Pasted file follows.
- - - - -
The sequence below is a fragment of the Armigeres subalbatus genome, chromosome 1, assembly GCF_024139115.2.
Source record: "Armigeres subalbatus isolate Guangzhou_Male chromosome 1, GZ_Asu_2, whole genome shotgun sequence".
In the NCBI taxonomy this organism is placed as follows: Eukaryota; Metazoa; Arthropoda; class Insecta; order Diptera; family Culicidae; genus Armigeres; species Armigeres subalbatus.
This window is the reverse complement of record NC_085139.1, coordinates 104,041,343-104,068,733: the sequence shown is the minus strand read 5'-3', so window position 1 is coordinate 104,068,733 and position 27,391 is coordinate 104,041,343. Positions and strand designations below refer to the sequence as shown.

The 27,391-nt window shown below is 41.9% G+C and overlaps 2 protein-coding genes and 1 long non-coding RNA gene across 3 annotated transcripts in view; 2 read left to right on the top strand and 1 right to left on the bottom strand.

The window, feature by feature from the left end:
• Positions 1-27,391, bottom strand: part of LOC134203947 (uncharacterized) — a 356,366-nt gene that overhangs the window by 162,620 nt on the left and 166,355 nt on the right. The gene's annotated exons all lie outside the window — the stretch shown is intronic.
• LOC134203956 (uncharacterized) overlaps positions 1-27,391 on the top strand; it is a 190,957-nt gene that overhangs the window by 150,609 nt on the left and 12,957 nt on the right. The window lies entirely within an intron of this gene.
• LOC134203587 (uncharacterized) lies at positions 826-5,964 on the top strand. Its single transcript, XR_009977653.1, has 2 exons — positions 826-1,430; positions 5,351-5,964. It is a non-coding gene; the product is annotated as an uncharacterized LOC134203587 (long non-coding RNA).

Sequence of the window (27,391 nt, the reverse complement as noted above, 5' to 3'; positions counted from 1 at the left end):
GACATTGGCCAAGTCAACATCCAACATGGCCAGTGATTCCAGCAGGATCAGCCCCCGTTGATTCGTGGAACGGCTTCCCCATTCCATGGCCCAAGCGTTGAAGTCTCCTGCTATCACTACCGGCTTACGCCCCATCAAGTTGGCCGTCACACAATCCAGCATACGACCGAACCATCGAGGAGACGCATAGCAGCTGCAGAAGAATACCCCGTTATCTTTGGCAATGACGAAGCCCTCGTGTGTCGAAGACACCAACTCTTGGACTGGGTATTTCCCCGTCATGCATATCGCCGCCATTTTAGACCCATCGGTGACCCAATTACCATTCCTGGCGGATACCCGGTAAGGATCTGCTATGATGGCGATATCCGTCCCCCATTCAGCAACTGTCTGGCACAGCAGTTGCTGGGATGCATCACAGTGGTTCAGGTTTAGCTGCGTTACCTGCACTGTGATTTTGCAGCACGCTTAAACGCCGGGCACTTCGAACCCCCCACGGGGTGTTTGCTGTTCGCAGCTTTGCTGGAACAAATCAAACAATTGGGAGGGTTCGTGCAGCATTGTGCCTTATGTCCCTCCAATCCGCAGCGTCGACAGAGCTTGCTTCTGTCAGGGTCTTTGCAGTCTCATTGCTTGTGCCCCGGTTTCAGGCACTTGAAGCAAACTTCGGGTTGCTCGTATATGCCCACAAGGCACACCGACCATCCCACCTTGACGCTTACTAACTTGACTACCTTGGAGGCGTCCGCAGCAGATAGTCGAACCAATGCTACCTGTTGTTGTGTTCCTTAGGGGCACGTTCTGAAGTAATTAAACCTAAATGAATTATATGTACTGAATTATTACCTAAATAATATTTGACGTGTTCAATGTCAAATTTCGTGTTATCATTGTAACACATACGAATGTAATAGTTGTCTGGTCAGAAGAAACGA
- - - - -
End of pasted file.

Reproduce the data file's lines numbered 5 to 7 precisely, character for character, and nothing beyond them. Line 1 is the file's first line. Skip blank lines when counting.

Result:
The 27,391-nt window shown below is 41.9% G+C and overlaps 2 protein-coding genes and 1 long non-coding RNA gene across 3 annotated transcripts in view; 2 read left to right on the top strand and 1 right to left on the bottom strand.

The window, feature by feature from the left end:
• Positions 1-27,391, bottom strand: part of LOC134203947 (uncharacterized) — a 356,366-nt gene that overhangs the window by 162,620 nt on the left and 166,355 nt on the right. The gene's annotated exons all lie outside the window — the stretch shown is intronic.